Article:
The reason I suggest that they may have felt like we seem to on many occasions is that if they prayed for his release they were like the men who prayed for rain, but did not take an umbrella. When he was released and they were told that he was standing at the gate, they did not believe it (Acts12:15). Even in the days of miracles, they may have felt as many of us do. “God only works according to his set laws, so when a person is sick it is improper to pray for God to heal the person. We can pray for God to bless the doctors, nurses, the medicine, and almost everything besides the patient. We can pray, `Bless the means’ for God now does everything by `means’ and not directly. If we prayed for him it would be asking for a miracle.” Even though we admit that the days of miracles have ceased, and that God works according to law, we need to know that He also makes those laws and we do not always know what they are. We can know the laws for our spiritual guide, for He has revealed them, but do you think you know all of God’s laws of health, or physical laws? The law of gravity makes an airplane fall, but the law of aerodynamics makes it rise. You may not know which one is the strongest at a given moment.
Even if they did not seem to have the kind of faith that would commend itself to us, they prayed earnestly (v. 5). The Greek word here suggests both fervency and persistency. There is no specific rule about how long, how often or how persistently we should pray for what we want. But the principles taught seem to indicate that we should continue until we receive what we ask for, provided we ask in faith, not in a nagging or demanding way, and as long as we have indication that it is according to the will of God. If we, like Paul, ask only three times and find reason to conclude that God’s grace is sufficient without granting the specific answer for which we sought, then we should stop.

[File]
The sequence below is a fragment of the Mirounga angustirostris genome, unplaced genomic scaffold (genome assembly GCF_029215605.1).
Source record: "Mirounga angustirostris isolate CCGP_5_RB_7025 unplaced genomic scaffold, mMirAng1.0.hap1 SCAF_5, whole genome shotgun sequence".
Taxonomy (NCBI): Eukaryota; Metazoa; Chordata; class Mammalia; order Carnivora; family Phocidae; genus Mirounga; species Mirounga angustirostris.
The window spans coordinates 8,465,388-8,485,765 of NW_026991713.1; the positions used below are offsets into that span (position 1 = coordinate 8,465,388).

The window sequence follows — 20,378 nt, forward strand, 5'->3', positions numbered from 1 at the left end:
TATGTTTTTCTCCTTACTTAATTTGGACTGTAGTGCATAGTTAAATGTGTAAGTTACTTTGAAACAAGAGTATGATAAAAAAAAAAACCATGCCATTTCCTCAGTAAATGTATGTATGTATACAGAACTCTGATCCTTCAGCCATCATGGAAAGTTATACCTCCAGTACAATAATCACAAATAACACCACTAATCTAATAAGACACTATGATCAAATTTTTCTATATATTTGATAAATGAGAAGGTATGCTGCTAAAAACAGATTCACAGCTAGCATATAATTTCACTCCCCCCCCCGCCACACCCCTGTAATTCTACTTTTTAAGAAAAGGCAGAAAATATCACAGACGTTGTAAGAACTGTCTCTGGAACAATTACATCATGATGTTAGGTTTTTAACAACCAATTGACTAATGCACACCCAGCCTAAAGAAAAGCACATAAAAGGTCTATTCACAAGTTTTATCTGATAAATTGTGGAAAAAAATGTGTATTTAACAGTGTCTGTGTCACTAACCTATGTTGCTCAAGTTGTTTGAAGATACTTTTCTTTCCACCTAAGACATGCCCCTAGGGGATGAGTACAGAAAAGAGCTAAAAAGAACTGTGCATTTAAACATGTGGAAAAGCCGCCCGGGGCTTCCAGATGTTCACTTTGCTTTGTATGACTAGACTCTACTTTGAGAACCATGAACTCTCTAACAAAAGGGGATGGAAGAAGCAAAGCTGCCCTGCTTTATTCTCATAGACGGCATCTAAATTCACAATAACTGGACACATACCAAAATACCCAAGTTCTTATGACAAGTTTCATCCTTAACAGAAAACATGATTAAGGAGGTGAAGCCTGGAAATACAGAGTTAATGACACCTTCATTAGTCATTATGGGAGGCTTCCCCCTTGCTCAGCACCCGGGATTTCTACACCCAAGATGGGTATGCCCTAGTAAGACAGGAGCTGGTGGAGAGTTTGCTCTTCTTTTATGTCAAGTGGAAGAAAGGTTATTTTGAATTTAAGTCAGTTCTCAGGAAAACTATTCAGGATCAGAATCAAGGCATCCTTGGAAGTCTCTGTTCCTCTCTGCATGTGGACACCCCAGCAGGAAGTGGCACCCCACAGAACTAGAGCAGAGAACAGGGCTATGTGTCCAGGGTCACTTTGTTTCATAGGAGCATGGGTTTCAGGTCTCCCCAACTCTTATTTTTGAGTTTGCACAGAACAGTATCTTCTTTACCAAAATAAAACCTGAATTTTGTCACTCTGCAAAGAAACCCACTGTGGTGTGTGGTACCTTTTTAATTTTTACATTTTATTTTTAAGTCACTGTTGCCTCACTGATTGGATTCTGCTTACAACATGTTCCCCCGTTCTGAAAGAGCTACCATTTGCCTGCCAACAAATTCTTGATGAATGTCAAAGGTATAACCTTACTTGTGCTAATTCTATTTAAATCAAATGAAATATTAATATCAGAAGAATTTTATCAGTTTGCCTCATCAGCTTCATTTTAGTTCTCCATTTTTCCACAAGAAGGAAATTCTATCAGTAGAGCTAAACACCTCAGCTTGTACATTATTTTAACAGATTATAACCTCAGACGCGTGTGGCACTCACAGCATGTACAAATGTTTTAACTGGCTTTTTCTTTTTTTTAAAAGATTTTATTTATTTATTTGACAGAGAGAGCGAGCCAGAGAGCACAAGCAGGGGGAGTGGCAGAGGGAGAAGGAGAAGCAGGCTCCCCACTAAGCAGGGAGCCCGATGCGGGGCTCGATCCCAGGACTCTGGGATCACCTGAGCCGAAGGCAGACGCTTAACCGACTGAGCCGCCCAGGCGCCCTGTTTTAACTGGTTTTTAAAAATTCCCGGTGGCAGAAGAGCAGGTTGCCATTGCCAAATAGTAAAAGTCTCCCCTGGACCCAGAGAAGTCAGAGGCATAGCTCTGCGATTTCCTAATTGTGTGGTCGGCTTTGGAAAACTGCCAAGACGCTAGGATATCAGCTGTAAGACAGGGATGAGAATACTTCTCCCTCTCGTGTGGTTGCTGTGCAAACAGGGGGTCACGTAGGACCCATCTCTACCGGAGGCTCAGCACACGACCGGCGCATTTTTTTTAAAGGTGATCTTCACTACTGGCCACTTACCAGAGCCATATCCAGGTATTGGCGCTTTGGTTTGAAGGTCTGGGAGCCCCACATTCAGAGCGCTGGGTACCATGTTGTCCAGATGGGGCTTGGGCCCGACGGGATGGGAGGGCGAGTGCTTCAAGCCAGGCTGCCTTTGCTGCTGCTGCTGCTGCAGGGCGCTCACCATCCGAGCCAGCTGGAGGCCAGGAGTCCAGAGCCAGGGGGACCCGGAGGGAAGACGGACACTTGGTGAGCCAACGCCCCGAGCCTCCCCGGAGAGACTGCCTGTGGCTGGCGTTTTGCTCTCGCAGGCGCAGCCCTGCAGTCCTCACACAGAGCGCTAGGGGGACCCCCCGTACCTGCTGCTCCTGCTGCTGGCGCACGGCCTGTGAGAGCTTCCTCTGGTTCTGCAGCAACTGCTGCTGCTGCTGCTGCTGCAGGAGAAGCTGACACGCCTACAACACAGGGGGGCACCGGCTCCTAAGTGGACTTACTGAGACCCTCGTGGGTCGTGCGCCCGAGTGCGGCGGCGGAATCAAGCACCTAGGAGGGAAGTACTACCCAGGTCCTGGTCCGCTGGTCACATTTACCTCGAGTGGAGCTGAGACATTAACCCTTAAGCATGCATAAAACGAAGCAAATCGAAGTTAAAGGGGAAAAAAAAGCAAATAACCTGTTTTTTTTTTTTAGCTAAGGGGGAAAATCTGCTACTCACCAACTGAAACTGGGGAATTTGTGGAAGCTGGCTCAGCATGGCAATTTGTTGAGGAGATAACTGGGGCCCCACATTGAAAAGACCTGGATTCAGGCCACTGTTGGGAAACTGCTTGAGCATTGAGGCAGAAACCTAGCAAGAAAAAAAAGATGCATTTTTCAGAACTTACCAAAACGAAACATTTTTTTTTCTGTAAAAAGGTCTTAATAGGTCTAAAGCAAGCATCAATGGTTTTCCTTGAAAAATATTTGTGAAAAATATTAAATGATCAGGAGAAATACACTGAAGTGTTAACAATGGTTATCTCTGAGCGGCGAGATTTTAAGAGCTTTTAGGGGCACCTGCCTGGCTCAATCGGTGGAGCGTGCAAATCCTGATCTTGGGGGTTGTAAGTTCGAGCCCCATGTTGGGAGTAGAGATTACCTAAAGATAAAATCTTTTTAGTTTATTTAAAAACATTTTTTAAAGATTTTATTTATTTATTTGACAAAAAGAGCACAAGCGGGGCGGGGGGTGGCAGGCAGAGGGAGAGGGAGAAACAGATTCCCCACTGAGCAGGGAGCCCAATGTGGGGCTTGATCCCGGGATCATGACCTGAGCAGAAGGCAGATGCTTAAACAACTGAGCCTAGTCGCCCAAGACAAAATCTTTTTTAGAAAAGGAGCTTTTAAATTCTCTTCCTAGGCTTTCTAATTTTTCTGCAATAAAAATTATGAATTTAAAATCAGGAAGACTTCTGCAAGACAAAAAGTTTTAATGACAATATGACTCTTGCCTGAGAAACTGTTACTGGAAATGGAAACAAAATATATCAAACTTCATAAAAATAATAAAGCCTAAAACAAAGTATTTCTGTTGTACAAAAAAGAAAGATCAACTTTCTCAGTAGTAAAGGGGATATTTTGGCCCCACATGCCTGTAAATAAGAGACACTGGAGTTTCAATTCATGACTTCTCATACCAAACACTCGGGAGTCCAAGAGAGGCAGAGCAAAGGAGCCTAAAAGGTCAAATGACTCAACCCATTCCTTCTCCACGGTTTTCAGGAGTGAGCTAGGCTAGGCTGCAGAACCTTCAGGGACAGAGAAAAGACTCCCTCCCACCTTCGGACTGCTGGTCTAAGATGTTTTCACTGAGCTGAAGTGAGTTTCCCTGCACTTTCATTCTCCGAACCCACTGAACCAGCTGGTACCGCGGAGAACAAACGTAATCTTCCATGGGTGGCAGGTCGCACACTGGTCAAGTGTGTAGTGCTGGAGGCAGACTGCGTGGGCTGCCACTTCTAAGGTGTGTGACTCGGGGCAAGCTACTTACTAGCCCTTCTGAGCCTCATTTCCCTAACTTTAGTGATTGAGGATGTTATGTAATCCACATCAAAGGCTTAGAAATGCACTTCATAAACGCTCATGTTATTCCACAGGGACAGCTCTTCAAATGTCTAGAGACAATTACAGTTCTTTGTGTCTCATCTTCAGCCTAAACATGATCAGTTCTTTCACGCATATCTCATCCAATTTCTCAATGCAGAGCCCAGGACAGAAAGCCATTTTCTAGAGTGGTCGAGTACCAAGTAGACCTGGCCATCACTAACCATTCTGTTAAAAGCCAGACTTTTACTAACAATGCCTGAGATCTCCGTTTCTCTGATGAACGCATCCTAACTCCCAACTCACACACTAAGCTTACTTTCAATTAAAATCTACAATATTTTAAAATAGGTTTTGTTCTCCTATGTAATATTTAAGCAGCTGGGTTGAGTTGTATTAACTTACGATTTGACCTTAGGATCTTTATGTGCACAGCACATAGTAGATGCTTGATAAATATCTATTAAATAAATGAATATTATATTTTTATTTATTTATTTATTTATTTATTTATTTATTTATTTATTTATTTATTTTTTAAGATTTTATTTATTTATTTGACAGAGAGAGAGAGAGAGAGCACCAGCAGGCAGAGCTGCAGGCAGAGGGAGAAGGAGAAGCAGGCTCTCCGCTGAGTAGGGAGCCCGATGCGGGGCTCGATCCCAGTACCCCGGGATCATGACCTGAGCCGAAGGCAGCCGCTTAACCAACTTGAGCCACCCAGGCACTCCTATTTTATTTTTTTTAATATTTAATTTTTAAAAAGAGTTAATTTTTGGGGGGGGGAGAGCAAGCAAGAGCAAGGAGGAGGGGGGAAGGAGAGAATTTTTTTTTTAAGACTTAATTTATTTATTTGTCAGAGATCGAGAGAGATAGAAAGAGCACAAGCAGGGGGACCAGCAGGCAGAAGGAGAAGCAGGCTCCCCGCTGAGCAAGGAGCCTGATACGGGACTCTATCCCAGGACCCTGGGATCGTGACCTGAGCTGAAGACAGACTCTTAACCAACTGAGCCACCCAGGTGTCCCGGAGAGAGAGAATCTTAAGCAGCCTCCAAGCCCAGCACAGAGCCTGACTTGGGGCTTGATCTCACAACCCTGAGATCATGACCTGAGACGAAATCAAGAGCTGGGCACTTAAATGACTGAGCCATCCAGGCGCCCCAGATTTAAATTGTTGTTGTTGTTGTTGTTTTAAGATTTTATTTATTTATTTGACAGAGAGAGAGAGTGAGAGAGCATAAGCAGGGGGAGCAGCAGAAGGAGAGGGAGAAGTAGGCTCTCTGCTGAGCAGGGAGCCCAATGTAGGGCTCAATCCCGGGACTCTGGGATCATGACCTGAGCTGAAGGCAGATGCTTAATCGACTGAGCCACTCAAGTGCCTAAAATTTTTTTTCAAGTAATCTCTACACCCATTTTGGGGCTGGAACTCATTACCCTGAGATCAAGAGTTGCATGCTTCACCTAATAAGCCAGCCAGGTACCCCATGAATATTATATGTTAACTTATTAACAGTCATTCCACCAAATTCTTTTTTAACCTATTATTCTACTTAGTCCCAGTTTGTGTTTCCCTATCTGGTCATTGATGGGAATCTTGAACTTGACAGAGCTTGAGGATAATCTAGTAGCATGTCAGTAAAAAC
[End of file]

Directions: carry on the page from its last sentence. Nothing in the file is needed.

They were united in prayer. Although it does not lessen the value of the effectual fervent prayer of an individual (James5:16), it pleased God to give special assurance of the value of united prayer. In Matthew 18:19 Jesus said, “If any two of you shall agree on earth as touching any thing they shall ask, it shall be done for them of my Father which is in heaven.” United prayer helps check selfishness, for we find common interests that binds us closer. It helps prepare us for the answer. We are often like little children who ask for a car when they can not yet ride and care for their bicycle. Probably we have prayed for more faith when we do not use what little we have.
There are both objective and subjective values to prayer. The objective value is that prayer moves the arm that moves the world, as James Montgomery said. Moses saved the nation by prayer. Hezekiah got fifteen more years of life. Elijah got both drought and rain (James5:17-18). The subjective values are many. The gratitude, confession of sins, humility, submissiveness and all the other attributes we should develop as we pray help to get us in a position to use the answer when it comes.
Although God used a miracle to get Peter out of jail, and did these miracles to confirm the word and give positive proof of the divinity of Christ and the reality of the facts of the gospel, He has not ceased to act simply because He has ceased to perform those kinds of miracles. When Jesus said in John 14:12, “He that believeth on me, the works that I do he shall do also, and greater works than these shall he do,” He was not speaking of greater miracles. He was speaking of greater things. To be delivered from the bondage of Herod is great. To be delivered from the bondage of Satan is greater. Through prayer and faithful obedience, we can be used in that task. Are you willing to practice both?